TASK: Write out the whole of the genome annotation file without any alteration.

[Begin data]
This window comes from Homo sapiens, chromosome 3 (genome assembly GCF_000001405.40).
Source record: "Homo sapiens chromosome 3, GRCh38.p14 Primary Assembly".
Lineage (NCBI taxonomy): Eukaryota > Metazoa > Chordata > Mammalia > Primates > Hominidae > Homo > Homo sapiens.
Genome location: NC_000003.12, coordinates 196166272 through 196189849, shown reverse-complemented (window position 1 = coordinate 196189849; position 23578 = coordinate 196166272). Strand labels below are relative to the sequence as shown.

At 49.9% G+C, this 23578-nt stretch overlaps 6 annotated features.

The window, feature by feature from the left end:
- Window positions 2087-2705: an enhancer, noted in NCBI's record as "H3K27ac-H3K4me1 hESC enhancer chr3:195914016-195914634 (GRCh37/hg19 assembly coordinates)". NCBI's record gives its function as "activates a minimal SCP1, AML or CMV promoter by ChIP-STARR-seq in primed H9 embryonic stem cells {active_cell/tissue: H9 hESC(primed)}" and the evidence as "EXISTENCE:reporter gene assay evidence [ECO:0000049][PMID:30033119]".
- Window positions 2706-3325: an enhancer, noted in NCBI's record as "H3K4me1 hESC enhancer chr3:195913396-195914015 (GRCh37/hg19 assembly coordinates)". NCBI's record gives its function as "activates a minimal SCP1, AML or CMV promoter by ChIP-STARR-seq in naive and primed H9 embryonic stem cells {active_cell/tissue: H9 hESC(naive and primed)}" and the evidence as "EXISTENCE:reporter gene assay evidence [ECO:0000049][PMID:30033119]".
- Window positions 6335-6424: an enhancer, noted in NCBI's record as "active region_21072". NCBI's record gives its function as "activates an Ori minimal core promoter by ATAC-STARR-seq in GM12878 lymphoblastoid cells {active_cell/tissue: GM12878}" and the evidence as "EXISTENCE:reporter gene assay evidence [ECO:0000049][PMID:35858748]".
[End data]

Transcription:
This window comes from Homo sapiens, chromosome 3 (genome assembly GCF_000001405.40).
Source record: "Homo sapiens chromosome 3, GRCh38.p14 Primary Assembly".
Lineage (NCBI taxonomy): Eukaryota > Metazoa > Chordata > Mammalia > Primates > Hominidae > Homo > Homo sapiens.
Genome location: NC_000003.12, coordinates 196166272 through 196189849, shown reverse-complemented (window position 1 = coordinate 196189849; position 23578 = coordinate 196166272). Strand labels below are relative to the sequence as shown.

At 49.9% G+C, this 23578-nt stretch overlaps 6 annotated features.

The window, feature by feature from the left end:
- Window positions 2087-2705: an enhancer, noted in NCBI's record as "H3K27ac-H3K4me1 hESC enhancer chr3:195914016-195914634 (GRCh37/hg19 assembly coordinates)". NCBI's record gives its function as "activates a minimal SCP1, AML or CMV promoter by ChIP-STARR-seq in primed H9 embryonic stem cells {active_cell/tissue: H9 hESC(primed)}" and the evidence as "EXISTENCE:reporter gene assay evidence [ECO:0000049][PMID:30033119]".
- Window positions 2706-3325: an enhancer, noted in NCBI's record as "H3K4me1 hESC enhancer chr3:195913396-195914015 (GRCh37/hg19 assembly coordinates)". NCBI's record gives its function as "activates a minimal SCP1, AML or CMV promoter by ChIP-STARR-seq in naive and primed H9 embryonic stem cells {active_cell/tissue: H9 hESC(naive and primed)}" and the evidence as "EXISTENCE:reporter gene assay evidence [ECO:0000049][PMID:30033119]".
- Window positions 6335-6424: an enhancer, noted in NCBI's record as "active region_21072". NCBI's record gives its function as "activates an Ori minimal core promoter by ATAC-STARR-seq in GM12878 lymphoblastoid cells {active_cell/tissue: GM12878}" and the evidence as "EXISTENCE:reporter gene assay evidence [ECO:0000049][PMID:35858748]".